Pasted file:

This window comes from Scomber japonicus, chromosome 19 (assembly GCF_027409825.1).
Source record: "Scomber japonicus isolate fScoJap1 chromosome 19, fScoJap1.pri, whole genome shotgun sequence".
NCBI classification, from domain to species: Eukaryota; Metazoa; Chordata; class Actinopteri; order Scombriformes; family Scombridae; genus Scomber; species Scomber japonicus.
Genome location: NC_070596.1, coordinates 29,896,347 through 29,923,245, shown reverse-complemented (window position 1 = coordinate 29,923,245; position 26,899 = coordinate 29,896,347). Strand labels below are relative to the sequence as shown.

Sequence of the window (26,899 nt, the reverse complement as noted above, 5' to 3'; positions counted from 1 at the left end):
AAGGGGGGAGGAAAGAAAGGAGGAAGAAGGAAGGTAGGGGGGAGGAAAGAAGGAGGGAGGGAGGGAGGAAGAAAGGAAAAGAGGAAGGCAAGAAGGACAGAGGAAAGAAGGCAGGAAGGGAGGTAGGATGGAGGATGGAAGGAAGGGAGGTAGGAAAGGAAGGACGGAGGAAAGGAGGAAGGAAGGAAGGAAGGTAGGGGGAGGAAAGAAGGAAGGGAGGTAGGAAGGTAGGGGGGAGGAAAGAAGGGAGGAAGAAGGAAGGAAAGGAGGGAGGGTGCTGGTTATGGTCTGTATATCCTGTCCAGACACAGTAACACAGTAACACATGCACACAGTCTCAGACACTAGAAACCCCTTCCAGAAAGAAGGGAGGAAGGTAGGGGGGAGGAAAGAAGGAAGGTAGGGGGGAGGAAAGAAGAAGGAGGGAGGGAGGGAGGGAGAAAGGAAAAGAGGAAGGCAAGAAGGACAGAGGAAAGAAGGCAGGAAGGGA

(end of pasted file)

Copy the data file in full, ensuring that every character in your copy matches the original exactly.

This window comes from Scomber japonicus, chromosome 19 (assembly GCF_027409825.1).
Source record: "Scomber japonicus isolate fScoJap1 chromosome 19, fScoJap1.pri, whole genome shotgun sequence".
NCBI classification, from domain to species: Eukaryota; Metazoa; Chordata; class Actinopteri; order Scombriformes; family Scombridae; genus Scomber; species Scomber japonicus.
Genome location: NC_070596.1, coordinates 29,896,347 through 29,923,245, shown reverse-complemented (window position 1 = coordinate 29,923,245; position 26,899 = coordinate 29,896,347). Strand labels below are relative to the sequence as shown.

Sequence of the window (26,899 nt, the reverse complement as noted above, 5' to 3'; positions counted from 1 at the left end):
AAGGGGGGAGGAAAGAAAGGAGGAAGAAGGAAGGTAGGGGGGAGGAAAGAAGGAGGGAGGGAGGGAGGAAGAAAGGAAAAGAGGAAGGCAAGAAGGACAGAGGAAAGAAGGCAGGAAGGGAGGTAGGATGGAGGATGGAAGGAAGGGAGGTAGGAAAGGAAGGACGGAGGAAAGGAGGAAGGAAGGAAGGAAGGTAGGGGGAGGAAAGAAGGAAGGGAGGTAGGAAGGTAGGGGGGAGGAAAGAAGGGAGGAAGAAGGAAGGAAAGGAGGGAGGGTGCTGGTTATGGTCTGTATATCCTGTCCAGACACAGTAACACAGTAACACATGCACACAGTCTCAGACACTAGAAACCCCTTCCAGAAAGAAGGGAGGAAGGTAGGGGGGAGGAAAGAAGGAAGGTAGGGGGGAGGAAAGAAGAAGGAGGGAGGGAGGGAGGGAGAAAGGAAAAGAGGAAGGCAAGAAGGACAGAGGAAAGAAGGCAGGAAGGGA